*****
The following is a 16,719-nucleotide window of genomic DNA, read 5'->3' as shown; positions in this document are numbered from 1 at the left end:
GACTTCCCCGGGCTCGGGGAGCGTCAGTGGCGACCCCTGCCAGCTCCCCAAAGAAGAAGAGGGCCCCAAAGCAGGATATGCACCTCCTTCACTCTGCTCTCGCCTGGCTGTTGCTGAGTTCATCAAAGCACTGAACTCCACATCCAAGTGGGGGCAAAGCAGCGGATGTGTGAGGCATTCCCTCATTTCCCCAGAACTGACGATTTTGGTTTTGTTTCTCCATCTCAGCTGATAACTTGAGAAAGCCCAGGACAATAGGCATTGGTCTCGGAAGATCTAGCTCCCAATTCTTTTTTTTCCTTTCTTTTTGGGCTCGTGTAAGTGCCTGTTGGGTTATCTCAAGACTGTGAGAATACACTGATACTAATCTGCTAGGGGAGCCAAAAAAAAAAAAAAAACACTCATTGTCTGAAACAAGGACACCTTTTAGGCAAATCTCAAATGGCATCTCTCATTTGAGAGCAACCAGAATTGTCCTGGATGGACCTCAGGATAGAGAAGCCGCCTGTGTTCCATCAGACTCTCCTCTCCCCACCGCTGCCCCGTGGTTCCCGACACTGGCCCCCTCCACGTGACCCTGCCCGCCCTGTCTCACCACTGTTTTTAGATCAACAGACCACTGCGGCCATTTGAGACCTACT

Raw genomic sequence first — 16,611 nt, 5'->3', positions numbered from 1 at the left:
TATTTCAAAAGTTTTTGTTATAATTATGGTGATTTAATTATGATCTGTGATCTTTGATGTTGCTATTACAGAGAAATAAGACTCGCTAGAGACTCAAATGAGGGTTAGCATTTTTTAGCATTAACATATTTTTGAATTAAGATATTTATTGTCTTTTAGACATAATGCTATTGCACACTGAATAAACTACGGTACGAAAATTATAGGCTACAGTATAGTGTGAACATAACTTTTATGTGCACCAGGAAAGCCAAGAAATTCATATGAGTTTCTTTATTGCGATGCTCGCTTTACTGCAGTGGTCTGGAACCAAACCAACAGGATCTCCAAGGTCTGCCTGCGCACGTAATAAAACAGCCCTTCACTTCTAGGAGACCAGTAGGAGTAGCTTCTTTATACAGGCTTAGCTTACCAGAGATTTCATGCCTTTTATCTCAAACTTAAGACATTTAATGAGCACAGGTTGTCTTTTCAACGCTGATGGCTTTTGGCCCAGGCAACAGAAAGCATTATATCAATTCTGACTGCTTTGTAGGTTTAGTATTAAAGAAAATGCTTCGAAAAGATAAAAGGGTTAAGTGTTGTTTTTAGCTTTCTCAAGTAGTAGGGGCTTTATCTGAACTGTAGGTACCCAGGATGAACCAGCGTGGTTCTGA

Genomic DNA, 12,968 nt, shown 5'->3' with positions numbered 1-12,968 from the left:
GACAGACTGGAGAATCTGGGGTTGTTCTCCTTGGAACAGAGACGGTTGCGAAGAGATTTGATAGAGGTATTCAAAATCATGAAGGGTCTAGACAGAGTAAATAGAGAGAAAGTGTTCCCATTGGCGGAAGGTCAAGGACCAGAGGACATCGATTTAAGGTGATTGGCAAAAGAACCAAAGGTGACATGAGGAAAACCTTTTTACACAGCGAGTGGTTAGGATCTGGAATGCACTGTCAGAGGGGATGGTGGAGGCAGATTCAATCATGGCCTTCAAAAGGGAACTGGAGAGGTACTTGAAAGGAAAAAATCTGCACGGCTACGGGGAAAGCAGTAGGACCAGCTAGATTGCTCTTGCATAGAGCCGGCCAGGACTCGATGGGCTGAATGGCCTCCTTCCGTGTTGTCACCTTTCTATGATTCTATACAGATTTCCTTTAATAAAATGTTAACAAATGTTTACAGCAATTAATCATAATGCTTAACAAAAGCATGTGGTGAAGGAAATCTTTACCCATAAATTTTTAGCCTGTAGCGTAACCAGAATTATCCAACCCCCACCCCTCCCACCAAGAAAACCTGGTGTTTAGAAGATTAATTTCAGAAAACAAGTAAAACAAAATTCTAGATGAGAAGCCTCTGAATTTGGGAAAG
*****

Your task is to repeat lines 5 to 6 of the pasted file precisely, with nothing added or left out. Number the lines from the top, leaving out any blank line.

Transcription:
Genomic DNA, 12,968 nt, shown 5'->3' with positions numbered 1-12,968 from the left:
GACAGACTGGAGAATCTGGGGTTGTTCTCCTTGGAACAGAGACGGTTGCGAAGAGATTTGATAGAGGTATTCAAAATCATGAAGGGTCTAGACAGAGTAAATAGAGAGAAAGTGTTCCCATTGGCGGAAGGTCAAGGACCAGAGGACATCGATTTAAGGTGATTGGCAAAAGAACCAAAGGTGACATGAGGAAAACCTTTTTACACAGCGAGTGGTTAGGATCTGGAATGCACTGTCAGAGGGGATGGTGGAGGCAGATTCAATCATGGCCTTCAAAAGGGAACTGGAGAGGTACTTGAAAGGAAAAAATCTGCACGGCTACGGGGAAAGCAGTAGGACCAGCTAGATTGCTCTTGCATAGAGCCGGCCAGGACTCGATGGGCTGAATGGCCTCCTTCCGTGTTGTCACCTTTCTATGATTCTATACAGATTTCCTTTAATAAAATGTTAACAAATGTTTACAGCAATTAATCATAATGCTTAACAAAAGCATGTGGTGAAGGAAATCTTTACCCATAAATTTTTAGCCTGTAGCGTAACCAGAATTATCCAACCCCCACCCCTCCCACCAAGAAAACCTGGTGTTTAGAAGATTAATTTCAGAAAACAAGTAAAACAAAATTCTAGATGAGAAGCCTCTGAATTTGGGAAAG